Teach kids about money through experience

Financial author Dave Ramsay says “Teach your kids how to handle money or they will live in your basement forever.” 

Experience, they say, is the best teacher.

While this is often true, the biggest life lessons are NOT best learned by experience. No parent wants his or her teenage daughter to learn the facts of life by becoming pregnant, for example.

“Dale” was never permitted to blow money as a child. His parents gave him money but insisted on approving all purchases. They thought they needed to protect him from himself.

Ironically, his parents’ control of Dale’s spending (with no consideration of the long-term consequences) had the opposite of their desired result. Dale was in his mid-30s when his parents died, leaving him $100,000.

Lacking money skills, Dale blew through his windfall within months. It cost him his house and nearly destroyed his marriage.

Teaching money skills is one of the best lessons that parents can give their kids. This lesson is one best learned by experience.

In his book Allowances: Dollars and Sense, financial planner Paul Lermitte says that you must let your children handle money from an early age. Let them make little mistakes so they acquire the skills to avoid big ones later.

Children need to practise spending, banking and saving. They need to learn what it feels like to blow money on something frivolous and not have funds for something they really want. Don’t replace money lost to bad decisions, Lermitte says. Doing so teaches your kids that mom and dad will bail them out of trouble and creates financial dependencies.

I recall when my daughter wanted some cheap toy. I knew it would soon be history, but let her buy it. As expected, the toy broke. By letting her fail when the stakes were small, she learned an important money lesson. At 28, she is now an excellent money manager.

Lermitte outlines a system to teach kids about money. These are some of the dangers parents face if they have no system for teaching healthy money attitudes and habits.

  1. Financial dependency–your kids may become financially irresponsible, have poor money skills, fall deeply into debt and remain financially dependent on you.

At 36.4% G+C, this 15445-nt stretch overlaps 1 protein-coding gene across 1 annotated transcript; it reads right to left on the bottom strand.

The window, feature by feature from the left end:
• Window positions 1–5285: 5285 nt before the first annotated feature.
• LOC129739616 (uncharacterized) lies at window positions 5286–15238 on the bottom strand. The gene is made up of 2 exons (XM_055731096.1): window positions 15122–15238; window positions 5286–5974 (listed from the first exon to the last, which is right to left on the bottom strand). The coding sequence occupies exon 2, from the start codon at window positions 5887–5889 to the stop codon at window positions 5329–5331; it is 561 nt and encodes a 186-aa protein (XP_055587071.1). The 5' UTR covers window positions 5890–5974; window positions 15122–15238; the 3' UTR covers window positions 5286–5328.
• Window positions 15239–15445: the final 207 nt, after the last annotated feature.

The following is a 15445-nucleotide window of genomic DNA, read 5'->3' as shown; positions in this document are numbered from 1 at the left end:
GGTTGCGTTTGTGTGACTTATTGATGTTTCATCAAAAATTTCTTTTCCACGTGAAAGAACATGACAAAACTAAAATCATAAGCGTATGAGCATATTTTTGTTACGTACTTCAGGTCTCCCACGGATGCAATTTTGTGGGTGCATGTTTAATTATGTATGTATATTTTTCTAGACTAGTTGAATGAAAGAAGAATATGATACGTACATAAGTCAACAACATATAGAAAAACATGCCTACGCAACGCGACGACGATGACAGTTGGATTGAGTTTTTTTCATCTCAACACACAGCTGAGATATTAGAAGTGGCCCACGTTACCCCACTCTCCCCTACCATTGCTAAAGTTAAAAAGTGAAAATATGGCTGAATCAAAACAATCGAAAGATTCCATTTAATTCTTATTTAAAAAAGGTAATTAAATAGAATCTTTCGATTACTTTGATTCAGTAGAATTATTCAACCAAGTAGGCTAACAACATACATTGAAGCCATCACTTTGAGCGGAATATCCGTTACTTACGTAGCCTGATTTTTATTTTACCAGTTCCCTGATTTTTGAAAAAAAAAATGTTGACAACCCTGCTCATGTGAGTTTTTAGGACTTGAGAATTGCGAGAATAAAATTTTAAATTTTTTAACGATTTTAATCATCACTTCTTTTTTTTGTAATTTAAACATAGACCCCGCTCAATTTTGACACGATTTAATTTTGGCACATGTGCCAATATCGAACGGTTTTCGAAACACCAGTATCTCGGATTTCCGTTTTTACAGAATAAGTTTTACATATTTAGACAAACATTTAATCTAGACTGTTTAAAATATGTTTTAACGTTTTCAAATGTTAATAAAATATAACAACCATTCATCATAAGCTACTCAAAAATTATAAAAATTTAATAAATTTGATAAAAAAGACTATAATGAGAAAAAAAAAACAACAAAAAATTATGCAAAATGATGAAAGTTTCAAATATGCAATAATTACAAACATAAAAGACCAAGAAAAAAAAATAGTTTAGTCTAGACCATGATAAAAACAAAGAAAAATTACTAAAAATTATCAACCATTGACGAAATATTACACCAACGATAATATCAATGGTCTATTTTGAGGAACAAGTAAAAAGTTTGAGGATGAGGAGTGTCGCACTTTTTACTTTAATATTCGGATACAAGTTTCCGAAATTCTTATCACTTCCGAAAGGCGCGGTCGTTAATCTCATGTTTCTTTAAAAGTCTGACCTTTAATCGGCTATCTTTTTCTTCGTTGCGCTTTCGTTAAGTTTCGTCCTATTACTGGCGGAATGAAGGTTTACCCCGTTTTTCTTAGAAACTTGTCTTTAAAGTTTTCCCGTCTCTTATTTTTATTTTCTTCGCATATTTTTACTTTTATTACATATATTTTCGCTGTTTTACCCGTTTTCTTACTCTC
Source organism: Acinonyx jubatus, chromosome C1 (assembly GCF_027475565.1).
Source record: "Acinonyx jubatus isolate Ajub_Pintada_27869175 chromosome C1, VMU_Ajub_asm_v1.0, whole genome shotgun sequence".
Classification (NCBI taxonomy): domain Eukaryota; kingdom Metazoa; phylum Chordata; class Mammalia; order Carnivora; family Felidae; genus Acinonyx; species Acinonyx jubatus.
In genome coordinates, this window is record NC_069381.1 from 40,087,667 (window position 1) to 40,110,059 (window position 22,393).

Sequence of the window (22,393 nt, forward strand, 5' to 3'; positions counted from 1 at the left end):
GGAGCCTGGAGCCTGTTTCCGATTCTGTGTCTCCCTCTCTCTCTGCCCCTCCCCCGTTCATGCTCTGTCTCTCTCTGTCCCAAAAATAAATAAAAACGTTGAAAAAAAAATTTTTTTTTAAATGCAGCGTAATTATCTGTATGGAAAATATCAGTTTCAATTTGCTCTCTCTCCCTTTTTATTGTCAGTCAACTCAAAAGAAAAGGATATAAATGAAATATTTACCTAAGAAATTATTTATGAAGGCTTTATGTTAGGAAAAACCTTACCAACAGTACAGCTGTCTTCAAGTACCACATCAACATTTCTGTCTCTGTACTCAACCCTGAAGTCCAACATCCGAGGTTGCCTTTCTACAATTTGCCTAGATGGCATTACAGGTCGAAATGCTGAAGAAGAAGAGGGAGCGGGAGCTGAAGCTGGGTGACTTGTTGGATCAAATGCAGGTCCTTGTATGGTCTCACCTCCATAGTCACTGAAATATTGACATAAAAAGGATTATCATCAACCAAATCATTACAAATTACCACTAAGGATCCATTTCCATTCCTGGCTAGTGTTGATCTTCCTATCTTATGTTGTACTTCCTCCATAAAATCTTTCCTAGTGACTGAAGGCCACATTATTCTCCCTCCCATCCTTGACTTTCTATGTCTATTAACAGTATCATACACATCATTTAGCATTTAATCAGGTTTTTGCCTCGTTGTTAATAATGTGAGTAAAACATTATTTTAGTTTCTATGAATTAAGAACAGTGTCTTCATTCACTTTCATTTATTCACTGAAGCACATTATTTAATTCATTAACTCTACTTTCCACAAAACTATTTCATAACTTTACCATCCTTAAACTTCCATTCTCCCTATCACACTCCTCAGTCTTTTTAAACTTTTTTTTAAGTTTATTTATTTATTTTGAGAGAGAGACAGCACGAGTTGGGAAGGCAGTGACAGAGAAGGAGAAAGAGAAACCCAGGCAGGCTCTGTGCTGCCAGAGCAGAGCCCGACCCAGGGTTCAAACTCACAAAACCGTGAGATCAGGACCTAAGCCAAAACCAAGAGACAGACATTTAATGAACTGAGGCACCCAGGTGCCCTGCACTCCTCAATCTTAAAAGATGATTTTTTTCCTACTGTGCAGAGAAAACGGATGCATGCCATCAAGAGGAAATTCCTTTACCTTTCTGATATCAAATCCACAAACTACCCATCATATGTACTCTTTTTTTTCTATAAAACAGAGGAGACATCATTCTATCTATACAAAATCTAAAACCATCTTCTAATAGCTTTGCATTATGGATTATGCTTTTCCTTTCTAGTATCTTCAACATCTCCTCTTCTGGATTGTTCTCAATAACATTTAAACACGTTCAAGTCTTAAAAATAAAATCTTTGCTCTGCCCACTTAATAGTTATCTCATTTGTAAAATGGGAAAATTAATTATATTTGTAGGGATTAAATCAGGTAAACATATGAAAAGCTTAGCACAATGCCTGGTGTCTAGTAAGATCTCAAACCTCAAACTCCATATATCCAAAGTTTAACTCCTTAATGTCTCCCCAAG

2. Debt–your kids may suffer paralyzing credit-card debt and have no experience or skills setting financial goals, saving, budgeting and spending.
  3. Family conflict–families and marriages often fail due to financial problems. Kids need strong principles and the skills to avoid the tension and arguments over money that can destroy relationships.

Lermitte recommends that parents begin to talk to children about money and family finances starting at age 5 or 6, as much as they can understand. Let them see their parents talking about purchases, and that you will decline to buy something that may not be a wise purchase.

Don’t restrict your children’s spending of THEIR money. If Dale’s parents had let him blow a few dollars, he may not have squandered his inheritance.

Help your kids establish a consistent savings plan and a spending plan. Lermitte advises splitting a child’s allowance into two parts. The first is a modest allowance the child may spend freely. It should be mandatory to save the second part for the future, permitting your child to make small mistakes with the unencumbered part of the allowance. Allowances should never be tied to chores or any achievement, the author adds.

I’ve had clients bail their adult kids out of money troubles, creating lousy money managers and those destructive financial dependencies of which Lermitte warns. This can be damaging to both the child’s and the parents’ financial health.

I recall one client who had been asked by a daughter for thousands of dollars for a car. Despite my warning, he gave her the money from his RRSP (ouch!). Not only did he pay more than $4,000 in taxes, but the RRSP withdrawal reduced his retirement income by nearly a couple thousand dollars a year. Predictably, a few months later she was back at the Bank of Dad for another “loan.” I doubt either will ever be repaid.

Refusing to bail a child out of a financial bind, as Lermitte writes in Allowances: Dollars and Sense, helps you to raise financially independent children. If you want to give gift money to kids later, do so because you want to and can afford to, but please don’t enable and reward their lousy money management.

It’s hard to see our kids agonize over money troubles, but these financial lessons are essential for their long-term financial well being.

Practise tough love.

Written by Wayne Rothe

Wayne Rothe, Certified Financial Planner/Branch Manager, Wayne Rothe & Associates Wealth Management, Manulife Securities Investment Services Inc., [email protected], 780-962-1146, Spruce Grove, Alberta. These comments are the author’s and not necessarily those of Manulife Securities. Commissions, trailing commissions, management fees and expenses all may be associated with mutual fund investments. Please read the prospectus before investing. Mutual funds are not guaranteed, their values change frequently and past performance may not be repeated.

One Response to Teach kids about money through experience

  1. Letting a kid spend freely only helps teach things if the child is required to buy needs as well as wants. Otherwise, all the child learns is to decide between different wants–and that all his money, or at least the bulk of it, is for his entertainment, not for his necessities.

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